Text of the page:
Halloween Cookies

Boo! Are you ready for Halloween yet? Maybe these festive cookies will put you in the mood. If you can see in these photos, the date says “10.19.2007”. It feels like just yesterday that I made these cookies, not five years ago!
Back in October of 2007 I was a sophomore at Texas A&M University (Gig ‘Em!). Since College Station is so close to Houston, I would visit my Aunt Jolene and we would bake literally all weekend long (in addition to watching my little cousins play their Saturday soccer, football and baseball games). 
Five years ago today, Aunt Jolene and I made these festive Halloween and fall cut-out cookies. I took half of the batch home to my friends at A&M, while Jolene gave the rest with her three grandkids. 
Aunt Jolene can make, bake and paint just about anything. From homemade wreaths to custom oil paintings to decorated cakes and cookies, she’s literally a Martha Stewart clone! While I love arts and crafts, I’m not one to start a project like this on my own. Arts & crafts take awhile – not to mention all the cleanup involved – and thus you’ll only see me working on projects like these when I have someone to help me. It’s more time efficient and way more fun when you have an extra person around.
While these cut-out cookies look hard to make, they are actually pretty simple. The key is to find the right cookie cutter shape. Once the dough is made, you roll it out to about 1/4-inch thick. Then, using your favorite cut-outs, create your desired cookies – whether it be cobwebs, ghosts, pumpkins, or festive leaves. Once the cookies have been baked, let them cool completely.
The final step is icing them. The cobwebs and ghosts were actually the easiest (and prettiest) cookies. Start by creating a fine layer of white icing all over the surface of the cookie. Then, create black and orange icing with food coloring. We placed the icing in small zip-lock bags and cut a tiny hole from the corner of the bag. Using the black icing, simply pipe an outline around the cookies. For the ghosts, you can add black eyes and the letters “B-O-O” in orange. For the cobwebs, we piped two black circles coming out from the center dot. Then we connected the outer points of the cookie to it’s center. Simple, yet elegant!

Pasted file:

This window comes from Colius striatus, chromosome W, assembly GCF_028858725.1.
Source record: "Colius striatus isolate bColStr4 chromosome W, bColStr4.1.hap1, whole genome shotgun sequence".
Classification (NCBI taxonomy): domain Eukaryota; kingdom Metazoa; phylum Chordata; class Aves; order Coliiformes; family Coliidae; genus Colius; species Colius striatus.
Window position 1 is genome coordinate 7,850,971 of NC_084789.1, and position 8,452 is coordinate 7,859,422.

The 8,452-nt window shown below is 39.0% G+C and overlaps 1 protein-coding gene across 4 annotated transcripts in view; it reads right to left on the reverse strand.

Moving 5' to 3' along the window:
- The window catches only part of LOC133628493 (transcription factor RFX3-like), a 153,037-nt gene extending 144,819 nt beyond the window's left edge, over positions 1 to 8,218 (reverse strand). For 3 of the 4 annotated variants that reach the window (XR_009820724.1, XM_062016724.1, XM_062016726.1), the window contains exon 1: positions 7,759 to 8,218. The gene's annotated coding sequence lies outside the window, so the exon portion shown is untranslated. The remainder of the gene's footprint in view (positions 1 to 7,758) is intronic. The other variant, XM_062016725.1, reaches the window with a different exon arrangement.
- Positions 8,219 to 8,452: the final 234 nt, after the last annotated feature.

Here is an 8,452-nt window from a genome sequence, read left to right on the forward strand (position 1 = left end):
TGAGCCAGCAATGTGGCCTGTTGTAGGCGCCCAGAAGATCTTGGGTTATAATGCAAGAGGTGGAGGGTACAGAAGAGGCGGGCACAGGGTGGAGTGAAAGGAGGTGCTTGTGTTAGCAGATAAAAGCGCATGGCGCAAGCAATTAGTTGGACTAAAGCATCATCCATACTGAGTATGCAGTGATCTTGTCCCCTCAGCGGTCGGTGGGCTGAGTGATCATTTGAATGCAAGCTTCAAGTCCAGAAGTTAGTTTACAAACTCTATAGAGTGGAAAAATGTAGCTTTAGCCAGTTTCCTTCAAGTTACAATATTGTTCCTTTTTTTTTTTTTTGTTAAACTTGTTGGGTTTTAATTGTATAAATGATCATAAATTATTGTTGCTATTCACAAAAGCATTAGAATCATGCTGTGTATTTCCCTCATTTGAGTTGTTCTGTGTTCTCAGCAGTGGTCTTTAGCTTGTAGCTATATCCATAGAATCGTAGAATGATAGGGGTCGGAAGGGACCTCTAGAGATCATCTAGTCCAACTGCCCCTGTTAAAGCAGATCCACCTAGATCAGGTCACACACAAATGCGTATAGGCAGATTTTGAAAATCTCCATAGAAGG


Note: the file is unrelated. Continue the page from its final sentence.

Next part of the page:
For the pumpkins, use the orange icing to cover the surface of the cookie. For the leaves, do the same with orange, green, yellow or red icing. Next, we outlined each cookie in yellow icing. (Again, pipe it with a small hole cut out from the corner of a zip-lock bag). For the pumpkins, use green icing to great a stem and curly cues coming down. Use the remaining yellow icing (or color of choice) to pipe the veins of the leaves and the lines of the pumpkins.

Good luck and have fun!

Halloween Cookies 
(Recipe can be used for  Christmas, Valentine’s, Easter, and other holiday-inspired cookies.)

FROSTED SUGAR COOKIES
Ingredients
1 cup (2 sticks) butter, softened
1 cup sugar
1 egg
1 tsp. vanilla extract
1/2 tsp. almond extract
1/4 tsp. salt
2 tsp. baking powder
3 cups flour

ROYAL FROSTING
Ingredients
3 Tbsp. meringue powder
4 cups confectioners’ sugar
1/2 tsp. vanilla extract
1/2 tsp. butter flavored extract
5-6 Tbsp. water
Food coloring

Directions
1. Preheat oven to 400 degrees F.
2. To prepare cookies: Cream the butter and sugar in a mixing bowl until light and fluffy. Beat in the egg. Add the flavorings and mix. Sift the flour, salt and baking powder and add 1 cup at a time, mixing to form a dough.
3. Roll 1/4-inch thick on a lightly floured surface. Cut into desired shapes with cookie cutters. Arrange on an ungreased cookie sheet. Bake for 10 minutes or until edges are light brown. Remove to a wire rack to cool.
4. To prepare frosting:  Mix the meringue powder and confectioners’ sugar in a mixing bowl. Add vanilla and butter extract and enough water to make of spreading consistency. Beat until smooth. Add food coloring. Spread on the cookies and decorate as desired.

Yield: 3 dozen
Recipe: from Aunt Jolene – adapted from the Lone Star Five Star: Culinary Creations for Every Occasion (The Junior League of Plano).

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